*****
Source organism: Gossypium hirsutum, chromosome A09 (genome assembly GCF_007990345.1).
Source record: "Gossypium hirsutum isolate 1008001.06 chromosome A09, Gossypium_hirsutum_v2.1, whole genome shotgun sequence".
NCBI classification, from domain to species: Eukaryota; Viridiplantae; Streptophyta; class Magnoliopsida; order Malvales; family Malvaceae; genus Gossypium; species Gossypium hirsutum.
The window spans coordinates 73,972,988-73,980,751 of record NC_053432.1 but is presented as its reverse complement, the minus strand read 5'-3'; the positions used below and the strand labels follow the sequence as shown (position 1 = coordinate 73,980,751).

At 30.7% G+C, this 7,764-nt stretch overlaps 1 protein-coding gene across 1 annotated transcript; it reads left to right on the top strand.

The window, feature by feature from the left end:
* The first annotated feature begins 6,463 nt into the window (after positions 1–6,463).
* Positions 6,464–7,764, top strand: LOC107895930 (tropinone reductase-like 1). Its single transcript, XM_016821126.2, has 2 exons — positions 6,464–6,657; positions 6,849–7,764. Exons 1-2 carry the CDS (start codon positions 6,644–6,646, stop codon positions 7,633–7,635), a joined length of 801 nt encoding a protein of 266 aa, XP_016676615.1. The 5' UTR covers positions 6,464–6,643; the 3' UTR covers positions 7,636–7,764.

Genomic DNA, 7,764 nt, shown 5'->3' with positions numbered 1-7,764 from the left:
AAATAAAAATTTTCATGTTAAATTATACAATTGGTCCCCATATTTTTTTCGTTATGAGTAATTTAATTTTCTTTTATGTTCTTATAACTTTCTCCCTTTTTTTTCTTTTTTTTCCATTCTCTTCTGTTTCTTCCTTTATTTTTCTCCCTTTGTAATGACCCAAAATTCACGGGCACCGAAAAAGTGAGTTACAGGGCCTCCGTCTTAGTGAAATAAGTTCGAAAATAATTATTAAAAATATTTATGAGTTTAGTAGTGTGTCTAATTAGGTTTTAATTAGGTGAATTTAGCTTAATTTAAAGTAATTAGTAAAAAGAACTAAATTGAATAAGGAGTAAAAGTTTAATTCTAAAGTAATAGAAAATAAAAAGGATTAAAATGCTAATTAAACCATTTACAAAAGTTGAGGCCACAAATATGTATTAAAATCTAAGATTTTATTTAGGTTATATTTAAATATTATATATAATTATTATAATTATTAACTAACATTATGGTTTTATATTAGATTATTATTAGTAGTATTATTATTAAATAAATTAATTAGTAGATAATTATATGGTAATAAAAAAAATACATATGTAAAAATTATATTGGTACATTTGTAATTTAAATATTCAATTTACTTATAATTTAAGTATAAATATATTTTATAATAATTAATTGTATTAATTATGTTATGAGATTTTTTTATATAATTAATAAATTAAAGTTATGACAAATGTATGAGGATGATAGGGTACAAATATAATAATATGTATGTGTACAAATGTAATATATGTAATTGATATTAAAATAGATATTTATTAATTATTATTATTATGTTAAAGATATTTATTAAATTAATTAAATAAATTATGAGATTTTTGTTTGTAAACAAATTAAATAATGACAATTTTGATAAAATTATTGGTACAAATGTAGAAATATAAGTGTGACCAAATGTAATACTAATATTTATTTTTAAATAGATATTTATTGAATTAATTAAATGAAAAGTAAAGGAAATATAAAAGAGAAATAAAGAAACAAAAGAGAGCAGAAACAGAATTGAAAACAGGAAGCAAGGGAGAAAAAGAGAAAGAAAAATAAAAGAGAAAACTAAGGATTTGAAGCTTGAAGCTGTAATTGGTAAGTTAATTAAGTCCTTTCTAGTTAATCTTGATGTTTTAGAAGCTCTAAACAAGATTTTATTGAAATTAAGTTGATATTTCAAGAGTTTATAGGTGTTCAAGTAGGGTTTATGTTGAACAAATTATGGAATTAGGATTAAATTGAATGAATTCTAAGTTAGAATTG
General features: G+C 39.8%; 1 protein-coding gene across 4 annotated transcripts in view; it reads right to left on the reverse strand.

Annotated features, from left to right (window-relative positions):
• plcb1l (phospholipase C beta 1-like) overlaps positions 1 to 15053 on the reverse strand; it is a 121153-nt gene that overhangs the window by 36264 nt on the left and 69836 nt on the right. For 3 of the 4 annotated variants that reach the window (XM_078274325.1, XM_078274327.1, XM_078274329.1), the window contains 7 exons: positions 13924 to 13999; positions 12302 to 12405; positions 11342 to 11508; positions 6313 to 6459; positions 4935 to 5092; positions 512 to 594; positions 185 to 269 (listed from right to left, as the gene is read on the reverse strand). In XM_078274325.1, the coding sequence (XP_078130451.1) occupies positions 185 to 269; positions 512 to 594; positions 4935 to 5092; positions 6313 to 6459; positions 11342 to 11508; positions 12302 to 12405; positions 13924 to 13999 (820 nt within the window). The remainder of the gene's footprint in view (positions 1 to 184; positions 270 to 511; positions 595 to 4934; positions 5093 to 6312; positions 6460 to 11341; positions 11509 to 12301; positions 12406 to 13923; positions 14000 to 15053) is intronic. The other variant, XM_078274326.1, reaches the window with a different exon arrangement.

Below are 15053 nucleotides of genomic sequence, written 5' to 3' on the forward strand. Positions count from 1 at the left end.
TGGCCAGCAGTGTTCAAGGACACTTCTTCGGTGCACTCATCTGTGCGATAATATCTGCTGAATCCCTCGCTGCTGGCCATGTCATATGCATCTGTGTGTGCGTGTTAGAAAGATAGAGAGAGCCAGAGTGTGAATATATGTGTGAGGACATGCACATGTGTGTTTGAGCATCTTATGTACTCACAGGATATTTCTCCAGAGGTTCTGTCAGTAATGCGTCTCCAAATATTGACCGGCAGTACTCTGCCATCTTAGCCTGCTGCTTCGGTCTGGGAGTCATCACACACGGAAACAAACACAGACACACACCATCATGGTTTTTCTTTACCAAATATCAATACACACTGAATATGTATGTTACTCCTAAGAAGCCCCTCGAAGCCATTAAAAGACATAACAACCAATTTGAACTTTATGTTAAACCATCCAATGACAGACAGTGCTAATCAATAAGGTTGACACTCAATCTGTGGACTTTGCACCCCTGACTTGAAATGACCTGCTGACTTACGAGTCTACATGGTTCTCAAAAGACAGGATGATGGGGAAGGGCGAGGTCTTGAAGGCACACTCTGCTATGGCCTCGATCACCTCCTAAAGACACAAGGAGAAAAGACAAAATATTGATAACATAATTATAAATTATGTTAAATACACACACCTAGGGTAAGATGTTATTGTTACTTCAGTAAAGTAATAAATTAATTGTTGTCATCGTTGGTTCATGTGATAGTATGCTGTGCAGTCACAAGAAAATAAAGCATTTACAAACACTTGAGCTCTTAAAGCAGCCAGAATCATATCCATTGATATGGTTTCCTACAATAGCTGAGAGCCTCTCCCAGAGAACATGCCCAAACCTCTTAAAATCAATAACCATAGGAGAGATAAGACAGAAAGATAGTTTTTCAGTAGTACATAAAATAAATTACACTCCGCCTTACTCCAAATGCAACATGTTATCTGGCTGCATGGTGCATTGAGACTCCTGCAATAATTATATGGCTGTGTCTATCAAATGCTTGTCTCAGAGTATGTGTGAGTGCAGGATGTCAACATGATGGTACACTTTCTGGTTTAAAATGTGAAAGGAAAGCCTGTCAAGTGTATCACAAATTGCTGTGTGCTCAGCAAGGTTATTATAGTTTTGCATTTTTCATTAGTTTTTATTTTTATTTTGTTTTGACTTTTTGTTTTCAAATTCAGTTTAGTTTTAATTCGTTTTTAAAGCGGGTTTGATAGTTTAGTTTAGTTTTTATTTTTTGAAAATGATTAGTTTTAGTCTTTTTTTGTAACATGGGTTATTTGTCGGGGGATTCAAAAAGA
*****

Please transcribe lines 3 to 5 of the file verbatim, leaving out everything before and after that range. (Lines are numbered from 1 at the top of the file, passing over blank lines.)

NCBI classification, from domain to species: Eukaryota; Viridiplantae; Streptophyta; class Magnoliopsida; order Malvales; family Malvaceae; genus Gossypium; species Gossypium hirsutum.
The window spans coordinates 73,972,988-73,980,751 of record NC_053432.1 but is presented as its reverse complement, the minus strand read 5'-3'; the positions used below and the strand labels follow the sequence as shown (position 1 = coordinate 73,980,751).

At 30.7% G+C, this 7,764-nt stretch overlaps 1 protein-coding gene across 1 annotated transcript; it reads left to right on the top strand.